Prostate Cancer Screening
Prostate Cancer is one of the most common cancers for all men.
Screening for prostate cancer begins with a blood test called a prostate specific antigen (PSA) test. This test measures the level of PSA in the blood. PSA is a substance made by the prostate. PSA levels in the blood can be higher in men who have prostate cancer. The PSA level may also be elevated in other conditions that affect the prostate.
The goal of screening for prostate cancer is to find cancers that may be at high risk for spreading if not treated, and to find them early before they spread.
Prostate cancer can often be found early by testing for prostate-specific antigen (PSA) levels in a man's blood. UI Health recommends starting as early as age 40 for men with a family history of prostate cancer. The frequency of screening depends on the PSA level and generally stops around age 75.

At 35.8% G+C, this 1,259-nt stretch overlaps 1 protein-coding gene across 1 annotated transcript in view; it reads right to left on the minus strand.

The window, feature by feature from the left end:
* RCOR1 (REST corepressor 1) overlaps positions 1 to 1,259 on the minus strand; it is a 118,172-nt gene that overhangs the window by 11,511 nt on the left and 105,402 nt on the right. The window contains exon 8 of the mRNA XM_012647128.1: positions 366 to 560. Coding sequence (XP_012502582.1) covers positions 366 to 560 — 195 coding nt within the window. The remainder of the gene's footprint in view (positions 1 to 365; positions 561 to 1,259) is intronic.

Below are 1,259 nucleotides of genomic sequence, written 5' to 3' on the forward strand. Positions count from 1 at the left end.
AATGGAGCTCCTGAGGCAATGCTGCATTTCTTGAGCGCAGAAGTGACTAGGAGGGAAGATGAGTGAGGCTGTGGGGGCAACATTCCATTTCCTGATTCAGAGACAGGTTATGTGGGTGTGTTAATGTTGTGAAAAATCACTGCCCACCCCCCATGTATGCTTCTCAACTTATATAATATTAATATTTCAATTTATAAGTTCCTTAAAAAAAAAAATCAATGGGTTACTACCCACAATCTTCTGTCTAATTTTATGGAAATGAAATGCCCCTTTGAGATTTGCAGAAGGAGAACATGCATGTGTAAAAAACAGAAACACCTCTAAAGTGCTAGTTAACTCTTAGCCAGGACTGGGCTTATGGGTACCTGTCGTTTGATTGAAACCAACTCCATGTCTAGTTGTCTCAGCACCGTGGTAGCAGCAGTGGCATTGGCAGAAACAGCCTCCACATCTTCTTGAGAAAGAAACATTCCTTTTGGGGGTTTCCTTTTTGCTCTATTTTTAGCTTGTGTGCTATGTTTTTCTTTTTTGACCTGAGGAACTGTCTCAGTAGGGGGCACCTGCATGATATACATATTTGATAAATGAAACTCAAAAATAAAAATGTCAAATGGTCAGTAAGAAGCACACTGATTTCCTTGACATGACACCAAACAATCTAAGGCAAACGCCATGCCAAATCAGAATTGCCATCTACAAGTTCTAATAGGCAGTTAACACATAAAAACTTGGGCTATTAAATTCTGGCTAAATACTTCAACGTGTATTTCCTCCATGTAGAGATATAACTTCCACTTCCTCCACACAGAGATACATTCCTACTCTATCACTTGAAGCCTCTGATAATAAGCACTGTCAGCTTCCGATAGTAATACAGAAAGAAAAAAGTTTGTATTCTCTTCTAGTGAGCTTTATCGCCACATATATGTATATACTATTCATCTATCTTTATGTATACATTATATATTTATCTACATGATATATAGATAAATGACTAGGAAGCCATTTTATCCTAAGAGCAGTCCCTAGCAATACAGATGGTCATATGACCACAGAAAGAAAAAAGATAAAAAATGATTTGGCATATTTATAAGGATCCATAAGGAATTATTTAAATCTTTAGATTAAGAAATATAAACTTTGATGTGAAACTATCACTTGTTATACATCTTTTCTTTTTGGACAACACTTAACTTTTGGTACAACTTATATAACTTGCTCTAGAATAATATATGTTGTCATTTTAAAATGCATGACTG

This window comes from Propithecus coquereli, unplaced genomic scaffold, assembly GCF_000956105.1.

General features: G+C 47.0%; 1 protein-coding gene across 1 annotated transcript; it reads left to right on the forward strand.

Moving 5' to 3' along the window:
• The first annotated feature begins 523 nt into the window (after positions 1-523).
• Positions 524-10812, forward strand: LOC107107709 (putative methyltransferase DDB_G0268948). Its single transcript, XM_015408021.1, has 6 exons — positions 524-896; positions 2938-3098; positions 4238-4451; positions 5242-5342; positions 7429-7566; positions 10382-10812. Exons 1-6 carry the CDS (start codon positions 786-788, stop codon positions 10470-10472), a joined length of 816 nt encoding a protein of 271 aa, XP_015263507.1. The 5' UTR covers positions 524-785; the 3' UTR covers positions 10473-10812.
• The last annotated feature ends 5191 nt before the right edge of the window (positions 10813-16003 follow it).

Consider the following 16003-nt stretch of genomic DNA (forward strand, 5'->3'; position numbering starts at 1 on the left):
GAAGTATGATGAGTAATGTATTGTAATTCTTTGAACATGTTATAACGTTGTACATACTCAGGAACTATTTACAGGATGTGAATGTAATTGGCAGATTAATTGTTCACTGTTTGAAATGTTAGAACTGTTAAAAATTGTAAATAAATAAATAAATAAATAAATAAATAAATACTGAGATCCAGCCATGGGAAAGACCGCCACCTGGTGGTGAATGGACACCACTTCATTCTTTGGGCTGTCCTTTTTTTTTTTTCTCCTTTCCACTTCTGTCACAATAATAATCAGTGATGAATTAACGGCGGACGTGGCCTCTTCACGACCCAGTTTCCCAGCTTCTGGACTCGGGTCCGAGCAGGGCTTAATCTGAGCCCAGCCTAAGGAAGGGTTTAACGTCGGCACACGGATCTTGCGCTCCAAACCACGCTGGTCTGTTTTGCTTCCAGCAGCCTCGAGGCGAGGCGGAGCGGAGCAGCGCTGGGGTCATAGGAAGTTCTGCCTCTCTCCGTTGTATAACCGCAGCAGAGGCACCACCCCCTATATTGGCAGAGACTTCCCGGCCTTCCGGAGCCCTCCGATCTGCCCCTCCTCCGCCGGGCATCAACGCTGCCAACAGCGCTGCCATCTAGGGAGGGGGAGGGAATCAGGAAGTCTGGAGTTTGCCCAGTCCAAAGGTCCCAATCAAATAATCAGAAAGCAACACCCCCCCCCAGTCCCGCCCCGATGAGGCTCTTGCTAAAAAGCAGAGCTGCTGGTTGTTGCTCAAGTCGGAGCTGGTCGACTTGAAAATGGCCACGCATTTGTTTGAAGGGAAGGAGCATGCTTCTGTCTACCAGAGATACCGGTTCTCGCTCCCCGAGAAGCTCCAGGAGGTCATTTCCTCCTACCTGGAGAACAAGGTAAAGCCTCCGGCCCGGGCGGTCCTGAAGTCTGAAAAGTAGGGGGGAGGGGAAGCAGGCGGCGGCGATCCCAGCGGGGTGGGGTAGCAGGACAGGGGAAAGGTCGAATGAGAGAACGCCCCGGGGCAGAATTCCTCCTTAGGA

Screening Saves Lives
Prostate cancer can be a serious disease, but most men that have prostate cancer do not die from it. In fact, more than 2.9 million men in the United States who have been diagnosed with prostate cancer are still alive today. The five-year survival rate for localized prostate cancer found with PSA screening is nearly 100%.
Talk to a UI Health provider today about the PSA Test and getting screened.